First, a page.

Next Meetup

Stargate Observatory Open House
It's our mostly-monthly public open house: you get to use our equipment and our volunteers' knowledge to see what's out there in the sky tonight. These event times are guidelines; we meet later during the summer and earlier during the winter. Please call the Stargate Committee if you want to check if we're out: http://warrenastro.org/was/contact-us/ We usually stay as long as the skies are clear and there are interested observers - usually around midnight, but on nice nights even later. You don't have to stay the whole time - though we ask that you aim your headlights away from the observing field in case you have to leave early. Feel free to email us (http://www.warrenastro.org/was/contactUs.aspx) if you have any questions. We only require a few things for your safety and enjoyment: Please plan to be at the observatory before dark. Be careful with headlights on your way in, especially after sundown. Make sure to turn the dome lights off if possible, and park your car facing away from the observing field if you have running lights. The park prefers that all vehicles park along the road but you may see some vehicles parked near the observatory. They are usually club members with large telescopes set up for you to look through. Please don't use white light flashlights when others are observing. Others will have flashlights, but if you'd like to bring your own, you can easily make a red-light flashlight that will help you get around in the dark and is safe for night vision. You can read ideas here (http://cs.astronomy.com/asycs/forums/t/10521.aspx). No alcoholic beverages are permitted. Other advice to help you make the most of your evening: Weather, especially in Michigan, is unpredictable. We are always (some might say irrationally) hopeful, but if there's a solid chance of an extended downpour we are not likely to do any observing! If you're not sure about the weather, call Joseph Tocco, Jeff MacLeod, or Jonathan Kade (http://www.warrenastro.org/was/officers.aspx) to check if the open house has been canceled. Observing is an outside activity, so dress accordingly - a little warmer than the temperature would indicate. Even in the summer, it can get surprisingly chilly at night. Like any other activity, the key to lasting is layers, layers, layers! In the wintertime and early spring, plan to wear at least two layers of every garment: socks, pants, and a shirt. Core temperature is important too, so pay extra attention to keeping your torso warm - an insulated vest can work wonders. Importantly, the Camp Rotary grounds have full-service public restrooms, with warm running water and other modern conveniences. If there's something specific you'd like to see, we'll do our best to make it happen. We have safe, filtered solar telescopes to look at the sun in amazing detail (http://www.warrenastro.org/was/astro_photos/detail.aspx?id=25501605@N07&photo=2402535178) before it gets dark; if you're interested in seeing our local star, let us know and we'll try to make a telescope available. ________________________________ We accept donations via PayPal (https://www.paypal.com/cgi-bin/webscr?cmd=_s-xclick&hosted_button_id=3MHHRBMAK5WFA) to help us educate and inspire the general public. We are a 501(c)(3) tax-deductible public charity, and we would be happy to send you a donation receipt for your tax purposes.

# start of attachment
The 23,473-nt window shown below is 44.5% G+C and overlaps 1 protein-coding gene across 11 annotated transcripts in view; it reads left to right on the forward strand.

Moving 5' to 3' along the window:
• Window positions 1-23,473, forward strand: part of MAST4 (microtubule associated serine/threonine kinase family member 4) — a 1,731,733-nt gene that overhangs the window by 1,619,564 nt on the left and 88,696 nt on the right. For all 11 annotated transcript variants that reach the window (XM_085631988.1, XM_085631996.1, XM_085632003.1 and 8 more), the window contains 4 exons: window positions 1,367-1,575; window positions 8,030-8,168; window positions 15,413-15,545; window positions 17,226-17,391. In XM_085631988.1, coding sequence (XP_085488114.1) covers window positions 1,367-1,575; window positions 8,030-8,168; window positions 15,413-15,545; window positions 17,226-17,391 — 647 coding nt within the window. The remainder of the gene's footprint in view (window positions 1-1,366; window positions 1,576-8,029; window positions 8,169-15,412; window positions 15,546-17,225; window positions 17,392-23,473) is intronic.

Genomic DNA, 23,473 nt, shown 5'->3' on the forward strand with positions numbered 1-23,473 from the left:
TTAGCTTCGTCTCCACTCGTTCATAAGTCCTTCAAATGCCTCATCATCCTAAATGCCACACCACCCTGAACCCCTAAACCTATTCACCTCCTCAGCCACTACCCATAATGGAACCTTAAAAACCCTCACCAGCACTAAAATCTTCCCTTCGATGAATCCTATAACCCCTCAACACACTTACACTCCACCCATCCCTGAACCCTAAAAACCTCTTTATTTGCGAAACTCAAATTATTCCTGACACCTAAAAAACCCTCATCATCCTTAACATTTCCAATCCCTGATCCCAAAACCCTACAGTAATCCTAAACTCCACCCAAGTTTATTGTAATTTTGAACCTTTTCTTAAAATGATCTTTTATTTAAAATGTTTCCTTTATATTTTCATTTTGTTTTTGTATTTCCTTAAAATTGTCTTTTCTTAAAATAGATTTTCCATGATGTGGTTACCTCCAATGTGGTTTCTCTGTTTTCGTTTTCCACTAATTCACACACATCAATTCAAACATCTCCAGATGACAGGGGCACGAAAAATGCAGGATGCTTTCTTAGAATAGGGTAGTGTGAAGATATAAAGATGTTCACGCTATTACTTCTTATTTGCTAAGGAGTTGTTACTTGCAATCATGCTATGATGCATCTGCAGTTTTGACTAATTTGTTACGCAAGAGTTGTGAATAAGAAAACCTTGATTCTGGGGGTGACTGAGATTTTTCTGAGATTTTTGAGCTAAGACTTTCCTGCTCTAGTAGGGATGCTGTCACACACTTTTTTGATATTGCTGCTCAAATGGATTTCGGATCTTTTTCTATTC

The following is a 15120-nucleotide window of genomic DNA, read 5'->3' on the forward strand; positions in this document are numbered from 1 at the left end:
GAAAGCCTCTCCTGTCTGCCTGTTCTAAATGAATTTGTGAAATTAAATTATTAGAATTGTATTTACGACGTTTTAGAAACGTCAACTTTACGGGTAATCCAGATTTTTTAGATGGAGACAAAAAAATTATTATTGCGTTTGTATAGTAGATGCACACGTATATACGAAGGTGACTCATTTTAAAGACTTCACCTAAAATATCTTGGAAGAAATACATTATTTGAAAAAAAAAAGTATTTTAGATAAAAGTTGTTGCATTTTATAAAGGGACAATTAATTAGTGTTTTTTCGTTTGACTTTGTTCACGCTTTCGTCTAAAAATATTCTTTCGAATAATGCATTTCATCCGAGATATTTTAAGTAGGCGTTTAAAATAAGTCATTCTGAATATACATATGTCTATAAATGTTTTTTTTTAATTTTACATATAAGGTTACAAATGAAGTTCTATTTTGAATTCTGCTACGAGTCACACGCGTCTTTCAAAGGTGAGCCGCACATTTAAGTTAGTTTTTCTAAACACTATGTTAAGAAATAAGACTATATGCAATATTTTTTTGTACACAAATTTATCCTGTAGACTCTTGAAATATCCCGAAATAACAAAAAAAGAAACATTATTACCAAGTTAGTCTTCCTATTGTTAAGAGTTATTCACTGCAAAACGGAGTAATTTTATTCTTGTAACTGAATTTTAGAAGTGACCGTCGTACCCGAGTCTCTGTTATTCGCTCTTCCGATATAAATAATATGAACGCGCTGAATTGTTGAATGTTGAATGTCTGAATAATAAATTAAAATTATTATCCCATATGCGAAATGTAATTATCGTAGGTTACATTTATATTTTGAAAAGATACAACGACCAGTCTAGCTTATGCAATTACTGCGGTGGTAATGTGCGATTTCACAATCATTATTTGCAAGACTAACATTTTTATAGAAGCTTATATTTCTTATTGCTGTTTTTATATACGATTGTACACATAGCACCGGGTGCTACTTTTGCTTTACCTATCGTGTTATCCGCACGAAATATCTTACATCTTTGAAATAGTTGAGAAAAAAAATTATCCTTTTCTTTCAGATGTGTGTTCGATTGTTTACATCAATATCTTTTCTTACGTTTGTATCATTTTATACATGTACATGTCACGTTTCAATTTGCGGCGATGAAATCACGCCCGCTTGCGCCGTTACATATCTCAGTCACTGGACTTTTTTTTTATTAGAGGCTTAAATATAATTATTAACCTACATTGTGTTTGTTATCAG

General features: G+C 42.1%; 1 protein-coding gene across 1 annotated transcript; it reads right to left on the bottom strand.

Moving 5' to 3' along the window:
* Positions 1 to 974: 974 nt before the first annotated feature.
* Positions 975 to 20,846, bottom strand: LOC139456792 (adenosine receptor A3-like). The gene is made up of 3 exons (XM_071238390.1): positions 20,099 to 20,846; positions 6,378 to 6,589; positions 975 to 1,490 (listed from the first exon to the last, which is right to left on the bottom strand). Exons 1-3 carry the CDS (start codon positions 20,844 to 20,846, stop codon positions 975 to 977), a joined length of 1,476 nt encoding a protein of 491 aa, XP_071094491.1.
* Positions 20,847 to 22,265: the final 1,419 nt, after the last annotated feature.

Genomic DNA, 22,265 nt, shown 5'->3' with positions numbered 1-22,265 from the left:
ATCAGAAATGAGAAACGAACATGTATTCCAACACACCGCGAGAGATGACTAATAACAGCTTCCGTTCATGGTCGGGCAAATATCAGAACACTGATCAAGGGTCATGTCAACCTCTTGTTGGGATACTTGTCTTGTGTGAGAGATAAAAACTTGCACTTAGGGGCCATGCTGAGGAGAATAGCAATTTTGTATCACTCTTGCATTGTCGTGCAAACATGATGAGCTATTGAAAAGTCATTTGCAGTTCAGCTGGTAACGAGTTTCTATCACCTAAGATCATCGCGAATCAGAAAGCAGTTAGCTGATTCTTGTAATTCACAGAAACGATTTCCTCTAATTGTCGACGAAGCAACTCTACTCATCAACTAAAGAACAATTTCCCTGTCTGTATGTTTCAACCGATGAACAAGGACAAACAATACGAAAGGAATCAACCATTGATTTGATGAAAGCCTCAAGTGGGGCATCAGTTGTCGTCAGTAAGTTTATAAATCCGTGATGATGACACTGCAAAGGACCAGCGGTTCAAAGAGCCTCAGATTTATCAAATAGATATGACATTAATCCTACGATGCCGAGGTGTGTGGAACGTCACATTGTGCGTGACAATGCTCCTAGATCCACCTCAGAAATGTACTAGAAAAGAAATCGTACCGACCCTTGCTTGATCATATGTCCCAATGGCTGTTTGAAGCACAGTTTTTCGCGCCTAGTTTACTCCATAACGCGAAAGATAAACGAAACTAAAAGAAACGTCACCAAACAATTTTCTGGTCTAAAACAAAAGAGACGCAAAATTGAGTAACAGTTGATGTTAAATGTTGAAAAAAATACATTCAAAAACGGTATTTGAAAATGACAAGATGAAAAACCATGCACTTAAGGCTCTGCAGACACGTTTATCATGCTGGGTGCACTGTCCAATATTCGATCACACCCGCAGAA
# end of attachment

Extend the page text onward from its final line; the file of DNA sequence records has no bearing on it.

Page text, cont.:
Stargate Observatory @ Camp Rotary in Wolcott Mill Metropark

20505 29 Mile Rd (1.8 miles east of Romeo Plank Rd) · Ray, MI

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What we're about

"Amateur" is not an insult.

An amateur astronomer is anybody who learns the skies. Anybody who may learn how to observe or photograph the incomprehensibly distant and huge objects out there. Anybody who may learn about spaceflight, or space in popular culture, or scientific history, or cosmology. Especially anybody who shares this knowledge with others - not because it's a paid occupation, not for recognition or praise, but because they love it.

The Warren Astronomical Society ( http://www.warrenastro.org ) meets twice monthly indoors to share presentations about astronomy: observations, science, culture, and history.

Of course, we also get together underneath the stars: one to two public open houses per month and many informal members-only observing nights at our observatory, Stargate. Whether you're an experienced stargazer or need help learning your telescope, you're sure to find somebody to talk to.

Members have the opportunity to check out telescopes and other equipment with a minimal deposit. If you're interested in getting into astronomy but don't know what sort of telescope you'd like, a risk-free trial can be a great help. Attend an event and find out just how much a committed amateur can do.

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